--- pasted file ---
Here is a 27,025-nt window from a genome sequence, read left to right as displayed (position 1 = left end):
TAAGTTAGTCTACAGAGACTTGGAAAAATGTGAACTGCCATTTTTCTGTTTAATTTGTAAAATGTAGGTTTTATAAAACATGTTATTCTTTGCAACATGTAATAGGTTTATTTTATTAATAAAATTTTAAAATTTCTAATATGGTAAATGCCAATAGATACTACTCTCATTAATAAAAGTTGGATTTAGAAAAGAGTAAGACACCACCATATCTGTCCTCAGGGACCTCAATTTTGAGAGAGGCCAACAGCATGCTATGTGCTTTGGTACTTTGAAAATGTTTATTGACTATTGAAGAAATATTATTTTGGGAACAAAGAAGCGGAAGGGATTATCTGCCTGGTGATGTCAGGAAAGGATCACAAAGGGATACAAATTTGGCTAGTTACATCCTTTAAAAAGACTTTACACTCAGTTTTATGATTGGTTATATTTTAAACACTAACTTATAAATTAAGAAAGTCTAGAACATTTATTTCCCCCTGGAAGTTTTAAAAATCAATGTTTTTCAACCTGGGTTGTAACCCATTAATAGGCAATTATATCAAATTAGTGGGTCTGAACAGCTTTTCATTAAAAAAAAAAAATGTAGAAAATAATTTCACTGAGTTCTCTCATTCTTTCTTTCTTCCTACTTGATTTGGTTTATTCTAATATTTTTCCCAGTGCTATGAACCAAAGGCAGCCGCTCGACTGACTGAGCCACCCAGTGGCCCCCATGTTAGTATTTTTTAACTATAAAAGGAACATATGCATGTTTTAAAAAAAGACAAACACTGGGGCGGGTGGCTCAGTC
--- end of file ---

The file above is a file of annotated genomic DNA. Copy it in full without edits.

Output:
Here is a 27,025-nt window from a genome sequence, read left to right as displayed (position 1 = left end):
TAAGTTAGTCTACAGAGACTTGGAAAAATGTGAACTGCCATTTTTCTGTTTAATTTGTAAAATGTAGGTTTTATAAAACATGTTATTCTTTGCAACATGTAATAGGTTTATTTTATTAATAAAATTTTAAAATTTCTAATATGGTAAATGCCAATAGATACTACTCTCATTAATAAAAGTTGGATTTAGAAAAGAGTAAGACACCACCATATCTGTCCTCAGGGACCTCAATTTTGAGAGAGGCCAACAGCATGCTATGTGCTTTGGTACTTTGAAAATGTTTATTGACTATTGAAGAAATATTATTTTGGGAACAAAGAAGCGGAAGGGATTATCTGCCTGGTGATGTCAGGAAAGGATCACAAAGGGATACAAATTTGGCTAGTTACATCCTTTAAAAAGACTTTACACTCAGTTTTATGATTGGTTATATTTTAAACACTAACTTATAAATTAAGAAAGTCTAGAACATTTATTTCCCCCTGGAAGTTTTAAAAATCAATGTTTTTCAACCTGGGTTGTAACCCATTAATAGGCAATTATATCAAATTAGTGGGTCTGAACAGCTTTTCATTAAAAAAAAAAAATGTAGAAAATAATTTCACTGAGTTCTCTCATTCTTTCTTTCTTCCTACTTGATTTGGTTTATTCTAATATTTTTCCCAGTGCTATGAACCAAAGGCAGCCGCTCGACTGACTGAGCCACCCAGTGGCCCCCATGTTAGTATTTTTTAACTATAAAAGGAACATATGCATGTTTTAAAAAAAGACAAACACTGGGGCGGGTGGCTCAGTC